This was a big deal in 1959. Betty Willis, who had attended art school  in Los Angeles, was working in Vegas as a commercial artist before she began designing neon signs. In an interview, Betty once said, “Most people are surprised when they find out a woman designed the sign. It was a man’s business back then. It wasn’t a woman’s field because when you work with neon signs, you have to not only design them, but you have to learn the nuts and bolts of how neon, light and electricity work. You have to learn about pressure points and weight and wattage of lamps. You work with engineers as well as artists. Most women back then weren’t interested in such technical stuff.”

7) The sign was a bargain.

At only $4,000, the Welcome to Fabulous Las Vegas Sign was a bargain. In comparison, the roadside sign for the Stardust Hotel and Casino was replaced in 1967 for $500,000.

8) There’s $7 on the sign.

Across the top of the sign are 7 white circles, each with a letter from the word “Welcome.” Those circles are actually designed to portray silver dollars, since Nevada is the “Silver State.”

9) The sign was never copyrighted.

Betty gave the design of the sign to the city of Las Vegas as a gift. As such, she never copyrighted her design. So now you can buy a Vegas keychain, Vegas magnet, Vegas bumper sticker, all with the “Welcome to Fabulous Las Vegas” sign and Betty doesn’t get a dime. Considering how many tourists go through the city every year and how many souvenirs they buy, Betty’s gift turned out to be worth a fortune.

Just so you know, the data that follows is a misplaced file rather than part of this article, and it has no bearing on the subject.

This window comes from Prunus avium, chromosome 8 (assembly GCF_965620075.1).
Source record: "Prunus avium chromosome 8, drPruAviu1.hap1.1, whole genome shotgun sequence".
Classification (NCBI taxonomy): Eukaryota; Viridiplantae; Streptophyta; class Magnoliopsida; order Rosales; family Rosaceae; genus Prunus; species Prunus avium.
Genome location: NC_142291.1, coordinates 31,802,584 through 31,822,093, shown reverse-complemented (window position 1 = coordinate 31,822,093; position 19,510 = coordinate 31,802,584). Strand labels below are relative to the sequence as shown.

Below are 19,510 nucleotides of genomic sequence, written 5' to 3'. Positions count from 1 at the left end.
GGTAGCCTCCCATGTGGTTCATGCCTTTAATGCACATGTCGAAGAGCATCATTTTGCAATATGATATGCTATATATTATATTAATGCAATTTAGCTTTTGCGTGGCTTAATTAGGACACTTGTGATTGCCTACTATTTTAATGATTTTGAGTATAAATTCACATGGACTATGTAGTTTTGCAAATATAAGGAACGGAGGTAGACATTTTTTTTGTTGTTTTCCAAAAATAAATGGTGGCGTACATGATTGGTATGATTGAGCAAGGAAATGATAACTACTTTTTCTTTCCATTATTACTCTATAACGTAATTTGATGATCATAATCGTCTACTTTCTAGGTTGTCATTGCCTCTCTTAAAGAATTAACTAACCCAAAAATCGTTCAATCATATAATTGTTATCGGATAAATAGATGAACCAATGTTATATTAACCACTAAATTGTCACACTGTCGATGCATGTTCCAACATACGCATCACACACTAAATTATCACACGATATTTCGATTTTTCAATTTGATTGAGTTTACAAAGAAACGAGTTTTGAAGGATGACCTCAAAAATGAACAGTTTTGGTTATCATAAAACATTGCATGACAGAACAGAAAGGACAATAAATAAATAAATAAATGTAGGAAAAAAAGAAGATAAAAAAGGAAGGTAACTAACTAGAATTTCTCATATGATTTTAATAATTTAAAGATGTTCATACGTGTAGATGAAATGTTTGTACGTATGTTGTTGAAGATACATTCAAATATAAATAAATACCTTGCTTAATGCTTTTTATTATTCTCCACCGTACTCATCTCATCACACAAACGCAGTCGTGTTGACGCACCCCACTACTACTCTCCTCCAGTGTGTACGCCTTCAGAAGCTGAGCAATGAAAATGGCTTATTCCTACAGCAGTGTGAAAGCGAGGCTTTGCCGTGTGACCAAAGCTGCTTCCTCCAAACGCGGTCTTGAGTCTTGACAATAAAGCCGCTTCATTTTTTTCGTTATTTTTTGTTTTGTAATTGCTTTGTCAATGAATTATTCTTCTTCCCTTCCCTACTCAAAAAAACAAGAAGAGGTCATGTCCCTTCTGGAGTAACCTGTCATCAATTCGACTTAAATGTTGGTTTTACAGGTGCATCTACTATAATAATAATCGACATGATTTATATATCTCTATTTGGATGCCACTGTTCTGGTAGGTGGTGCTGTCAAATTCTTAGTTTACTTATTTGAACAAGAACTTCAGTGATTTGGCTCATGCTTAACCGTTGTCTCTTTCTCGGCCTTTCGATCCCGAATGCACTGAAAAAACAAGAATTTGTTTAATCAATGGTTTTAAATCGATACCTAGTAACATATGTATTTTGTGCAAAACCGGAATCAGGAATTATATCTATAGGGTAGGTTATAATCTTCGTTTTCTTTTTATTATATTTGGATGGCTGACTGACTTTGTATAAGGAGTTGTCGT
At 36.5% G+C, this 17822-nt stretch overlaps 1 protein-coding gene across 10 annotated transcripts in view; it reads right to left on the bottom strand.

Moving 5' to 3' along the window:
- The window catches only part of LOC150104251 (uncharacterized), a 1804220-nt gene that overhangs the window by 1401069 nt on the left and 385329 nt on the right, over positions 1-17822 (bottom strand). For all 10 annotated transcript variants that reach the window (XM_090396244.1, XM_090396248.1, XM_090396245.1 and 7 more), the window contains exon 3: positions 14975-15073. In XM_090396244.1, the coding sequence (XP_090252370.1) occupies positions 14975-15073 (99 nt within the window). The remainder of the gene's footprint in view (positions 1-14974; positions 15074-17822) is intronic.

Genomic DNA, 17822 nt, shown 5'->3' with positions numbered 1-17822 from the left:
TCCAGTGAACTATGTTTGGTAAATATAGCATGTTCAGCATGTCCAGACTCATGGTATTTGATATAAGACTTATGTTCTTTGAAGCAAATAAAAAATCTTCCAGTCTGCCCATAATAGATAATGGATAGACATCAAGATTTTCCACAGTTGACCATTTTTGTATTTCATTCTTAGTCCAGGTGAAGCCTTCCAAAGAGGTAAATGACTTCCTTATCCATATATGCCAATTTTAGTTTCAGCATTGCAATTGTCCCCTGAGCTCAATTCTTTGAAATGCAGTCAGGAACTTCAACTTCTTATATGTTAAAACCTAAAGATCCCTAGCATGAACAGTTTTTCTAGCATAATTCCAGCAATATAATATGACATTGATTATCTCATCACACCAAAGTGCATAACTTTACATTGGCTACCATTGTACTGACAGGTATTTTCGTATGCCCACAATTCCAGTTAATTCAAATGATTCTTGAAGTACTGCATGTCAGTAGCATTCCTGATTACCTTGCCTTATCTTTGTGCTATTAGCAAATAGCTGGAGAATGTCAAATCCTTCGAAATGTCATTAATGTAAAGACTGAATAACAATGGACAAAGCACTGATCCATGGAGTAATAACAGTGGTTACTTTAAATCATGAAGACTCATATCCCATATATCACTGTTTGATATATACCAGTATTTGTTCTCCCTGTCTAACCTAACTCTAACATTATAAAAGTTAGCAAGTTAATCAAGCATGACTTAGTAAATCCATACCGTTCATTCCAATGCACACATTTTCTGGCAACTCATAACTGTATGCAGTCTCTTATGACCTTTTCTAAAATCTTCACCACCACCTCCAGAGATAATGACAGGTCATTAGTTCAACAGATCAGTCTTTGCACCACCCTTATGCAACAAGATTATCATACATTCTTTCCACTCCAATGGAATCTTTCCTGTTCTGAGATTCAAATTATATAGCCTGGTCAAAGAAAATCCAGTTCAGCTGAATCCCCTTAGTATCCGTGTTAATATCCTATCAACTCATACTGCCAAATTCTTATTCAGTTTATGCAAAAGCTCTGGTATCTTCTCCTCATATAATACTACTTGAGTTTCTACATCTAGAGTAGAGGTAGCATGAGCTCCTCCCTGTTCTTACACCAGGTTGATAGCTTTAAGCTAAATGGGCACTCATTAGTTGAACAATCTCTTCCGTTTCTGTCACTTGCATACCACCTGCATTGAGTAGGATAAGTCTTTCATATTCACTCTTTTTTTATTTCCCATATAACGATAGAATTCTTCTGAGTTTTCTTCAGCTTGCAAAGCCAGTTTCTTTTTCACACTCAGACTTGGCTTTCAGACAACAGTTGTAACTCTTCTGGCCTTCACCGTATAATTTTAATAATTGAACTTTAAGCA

10) People once risked their lives to have a photo with the sign.

Tourists stood in the middle of the road in order to get their photo with the legendary sign. The city eventually decided that the possibility of dead or injured tourists was bad for business, so in 2008, it installed a parking lot by the sign. Now it’s much easier to get a photo… you just have to wait your turn.

11) The sign is on the National Register of Historic Places.

Because… it’s historic. It was nominated and approved in 2009.